Fast forward to 2014 and I have written over 1000 articles and am working on books 8-12. So, I guess that qualifies me as a writer now and maybe you are in the same boat; you have an idea, but don’t really know how to get it out there. Well, that’s where I come in.

Under the name/title, The DrillMaster, I have created education, training and certification programs for members of the military drill world and here is another program: guest writer for this blog.

A guest writer would write on any topic that is within the realm of military drill: regulation, exhibition, ceremonial- or maybe you have thought of another tie-in on one of the above subjects that has not been covered here, something new and you have wanted to reach Drillers each day around the globe.

Dozens of people from around the world read this blog each day. Depending on the time of year (the school year, specific holidays or ceremonial-type days), this blog, as of 2014 averages over 600 hits per day.

If you would like to, write. Use the articles here as a guide and provide a picture or two or even a diagram with your article. When you think you are ready to have it published on this blog, send me an email through my Contact page stating that you are interested and I will get back to you right away so that you can forward me the article(s) you have in mind.

Get paid to write?
Well, not exactly. But if I do feel that your article would be a good addition to the next edition of my book, Filling in the Gaps, then I will send you a copy of one of my books that you choose while giving you full credit in the book- your name will will be in print as a contributing author!

What are you waiting for? Get writing!

Need I say it? No plagiarism…

The Air Force Academy National Invitational Drill Meet 2015!

USAFAThe Air Force Academy‘s (USAFA) Cadet Honor Guard will run the 41st National Invitational Drill Meet (NIDM) this coming April (2015). This has been a big competition in the past, and the USAFA cadets want it to be even bigger from now on!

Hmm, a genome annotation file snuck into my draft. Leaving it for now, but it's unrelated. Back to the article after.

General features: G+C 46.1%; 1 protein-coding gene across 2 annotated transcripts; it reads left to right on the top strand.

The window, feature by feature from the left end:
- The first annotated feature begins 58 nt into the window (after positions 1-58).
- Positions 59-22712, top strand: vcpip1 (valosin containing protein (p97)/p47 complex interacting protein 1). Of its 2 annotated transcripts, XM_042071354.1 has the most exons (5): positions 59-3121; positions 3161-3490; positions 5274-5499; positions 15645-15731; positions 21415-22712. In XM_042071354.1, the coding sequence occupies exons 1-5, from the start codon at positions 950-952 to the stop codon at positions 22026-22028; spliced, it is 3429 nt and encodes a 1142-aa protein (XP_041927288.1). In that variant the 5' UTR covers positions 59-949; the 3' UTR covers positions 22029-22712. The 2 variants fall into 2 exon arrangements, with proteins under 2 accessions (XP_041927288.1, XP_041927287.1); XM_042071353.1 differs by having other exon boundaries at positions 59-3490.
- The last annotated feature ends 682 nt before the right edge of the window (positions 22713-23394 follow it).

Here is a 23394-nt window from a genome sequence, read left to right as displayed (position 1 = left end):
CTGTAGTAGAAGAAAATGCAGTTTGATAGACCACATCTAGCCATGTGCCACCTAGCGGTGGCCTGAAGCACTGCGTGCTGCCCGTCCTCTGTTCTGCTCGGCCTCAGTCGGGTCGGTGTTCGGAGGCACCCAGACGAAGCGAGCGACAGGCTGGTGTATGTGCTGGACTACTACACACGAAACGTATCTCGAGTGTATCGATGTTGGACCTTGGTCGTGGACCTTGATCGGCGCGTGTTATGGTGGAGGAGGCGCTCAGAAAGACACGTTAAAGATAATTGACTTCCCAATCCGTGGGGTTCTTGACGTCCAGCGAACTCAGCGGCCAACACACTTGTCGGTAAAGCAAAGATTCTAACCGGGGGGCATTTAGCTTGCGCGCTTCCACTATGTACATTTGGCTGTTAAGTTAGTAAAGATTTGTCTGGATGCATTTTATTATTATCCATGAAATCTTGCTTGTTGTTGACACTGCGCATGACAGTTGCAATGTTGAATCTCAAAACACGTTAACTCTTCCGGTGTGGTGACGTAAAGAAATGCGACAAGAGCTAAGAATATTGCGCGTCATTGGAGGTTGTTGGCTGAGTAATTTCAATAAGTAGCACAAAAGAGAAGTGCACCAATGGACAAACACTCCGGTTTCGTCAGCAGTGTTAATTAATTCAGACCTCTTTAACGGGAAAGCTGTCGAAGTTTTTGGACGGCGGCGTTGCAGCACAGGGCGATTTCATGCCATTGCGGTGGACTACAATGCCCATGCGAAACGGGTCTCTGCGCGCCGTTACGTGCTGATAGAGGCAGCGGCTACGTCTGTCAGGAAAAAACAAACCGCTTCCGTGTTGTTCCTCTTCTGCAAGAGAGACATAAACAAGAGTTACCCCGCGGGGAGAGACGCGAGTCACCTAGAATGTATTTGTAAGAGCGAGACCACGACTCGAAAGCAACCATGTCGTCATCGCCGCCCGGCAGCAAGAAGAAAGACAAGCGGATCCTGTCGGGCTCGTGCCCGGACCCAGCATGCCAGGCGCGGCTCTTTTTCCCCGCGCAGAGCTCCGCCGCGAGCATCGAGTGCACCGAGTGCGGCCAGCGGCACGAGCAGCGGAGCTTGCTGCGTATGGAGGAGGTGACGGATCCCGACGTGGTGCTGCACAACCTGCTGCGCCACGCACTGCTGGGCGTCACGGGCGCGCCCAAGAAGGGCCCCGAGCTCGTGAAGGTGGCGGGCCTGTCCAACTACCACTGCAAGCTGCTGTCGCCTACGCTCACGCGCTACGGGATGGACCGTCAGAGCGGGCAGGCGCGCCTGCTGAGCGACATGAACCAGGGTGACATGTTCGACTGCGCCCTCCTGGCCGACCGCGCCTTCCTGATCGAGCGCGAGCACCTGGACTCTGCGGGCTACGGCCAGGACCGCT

For 2015, NIDM is open to both JROTC and ROTC drill teams, color guards, small teams and soloists! Download the SOP for more information. If you need further help, join the Facebook group, Military Drill Professionals, to contact the cadet in charge of the competition.

Click here to download the 2015 NIDM SOP PDF.

DrillMaster Professional Audio Performance Critiques

world drill association, drill team, exhibition drillDrillMaster Professional Audio Performance Critiques (APC)

Do you have a drill team performance or solo that you would like to have professionally critiqued?

 

The DrillMaster is the only professionally trained judge who has now translated that training into a complete system for the military drill world. The World Drill Association Adjudication Manual and Rule Book is the first and only published manual that explains how to use visual adjudication when judging regulation drill (including color teams- color guard), exhibition drill and ceremonial (honor guard) drill.

 

drillmaster logo, drill team, exhibition drillThe DrillMaster applies this 4-caption system to judging your performance: Overall Effect, Composition Analysis, Equipment and Movement. Commentary is given as a single-commentary mixture or 4 separate commentaries. APCs are given for live or recorded performances.

world drill association adjudication corps, drill team, exhibition drill

Would you like to learn how to judge using this system? Visit the Contact page and send a request, your training can begin right away and become a member of the WDA Adjudication Corps!

 

 

 

 

 

 

 

 

 

Do Standards even Matter?

Drill Team Uniform for XDThe picture at right was sent to me by a Facebook friend who is an Army JROTC instructor in Texas. He sent it with the note that, at this particular drill meet, the SOP stated that only authorized service uniforms were to be worn. He told me the reason for the strict uniform requirements:

One year I saw a color guard there wearing western wear. They had black denim trousers, western style shirts, cowboy boots and hats, and even wore red bandannas around their necks. It was getting ridiculous.

The Fancy or Basic Uniforms? article.

My response follows.

While I think the white Kevlar helmets are a strange choice, I don’t understand the Army’s (or any service’s) stiff-necked approach to uniforms. While I understand and fully support inspection, regulation and color guard in only authorized service uniforms, I don’t see why there is an issue regarding “exhibition uniforms” when it comes to exhibition drill. I in no way support any other kind of uniform when it comes to all regulation drill.

That being said, if instructors and cadet leaders cannot be bothered to read the SOP/OI, then the cadets should suffer the consequences which, unfortunately, ruins the purpose and experience of a drill meet.

What’s more, those who were running this competition did not even uphold the rules! This communicates to everyone involved that, no matter what standards are, it really doesn’t matter. I seriously doubt that this is what any JROTC command or unit wants to convey.

exhibition drill, regulation drill, color guard, color team, drill meet, drill competition, jrotc, air force, army, navy, marine corps, coast guard, standards, uniform